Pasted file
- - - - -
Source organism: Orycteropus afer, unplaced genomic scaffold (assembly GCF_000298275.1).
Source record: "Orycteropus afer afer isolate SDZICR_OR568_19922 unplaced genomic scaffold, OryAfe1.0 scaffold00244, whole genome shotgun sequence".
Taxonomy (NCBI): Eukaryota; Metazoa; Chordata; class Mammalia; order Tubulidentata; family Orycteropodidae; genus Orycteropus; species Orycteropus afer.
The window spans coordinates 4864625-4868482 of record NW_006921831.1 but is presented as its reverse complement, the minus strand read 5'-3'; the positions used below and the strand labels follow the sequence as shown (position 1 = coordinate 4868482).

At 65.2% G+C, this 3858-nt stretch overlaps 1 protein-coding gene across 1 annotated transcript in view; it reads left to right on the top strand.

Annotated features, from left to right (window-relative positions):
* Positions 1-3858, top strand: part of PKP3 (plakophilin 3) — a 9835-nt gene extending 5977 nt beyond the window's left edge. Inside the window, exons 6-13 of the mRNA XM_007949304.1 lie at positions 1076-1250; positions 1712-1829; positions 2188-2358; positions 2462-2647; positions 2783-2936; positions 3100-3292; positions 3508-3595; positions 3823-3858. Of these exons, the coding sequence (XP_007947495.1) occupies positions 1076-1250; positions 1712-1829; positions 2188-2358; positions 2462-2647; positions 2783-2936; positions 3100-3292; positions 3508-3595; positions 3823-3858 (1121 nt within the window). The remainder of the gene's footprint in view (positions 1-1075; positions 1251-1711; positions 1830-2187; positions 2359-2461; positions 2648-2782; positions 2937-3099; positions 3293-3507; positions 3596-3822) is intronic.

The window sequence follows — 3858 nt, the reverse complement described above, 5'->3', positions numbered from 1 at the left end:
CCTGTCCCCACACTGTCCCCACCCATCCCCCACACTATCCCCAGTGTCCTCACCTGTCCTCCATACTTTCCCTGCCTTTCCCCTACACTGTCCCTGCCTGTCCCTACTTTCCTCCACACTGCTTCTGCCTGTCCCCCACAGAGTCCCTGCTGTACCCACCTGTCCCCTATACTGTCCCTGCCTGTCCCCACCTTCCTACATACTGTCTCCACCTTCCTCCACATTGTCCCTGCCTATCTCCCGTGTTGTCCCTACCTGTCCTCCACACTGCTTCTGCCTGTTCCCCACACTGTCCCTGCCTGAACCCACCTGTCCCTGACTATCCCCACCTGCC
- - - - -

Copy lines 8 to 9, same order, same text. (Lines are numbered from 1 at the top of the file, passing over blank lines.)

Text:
The window sequence follows — 3858 nt, the reverse complement described above, 5'->3', positions numbered from 1 at the left end:
CCTGTCCCCACACTGTCCCCACCCATCCCCCACACTATCCCCAGTGTCCTCACCTGTCCTCCATACTTTCCCTGCCTTTCCCCTACACTGTCCCTGCCTGTCCCTACTTTCCTCCACACTGCTTCTGCCTGTCCCCCACAGAGTCCCTGCTGTACCCACCTGTCCCCTATACTGTCCCTGCCTGTCCCCACCTTCCTACATACTGTCTCCACCTTCCTCCACATTGTCCCTGCCTATCTCCCGTGTTGTCCCTACCTGTCCTCCACACTGCTTCTGCCTGTTCCCCACACTGTCCCTGCCTGAACCCACCTGTCCCTGACTATCCCCACCTGCC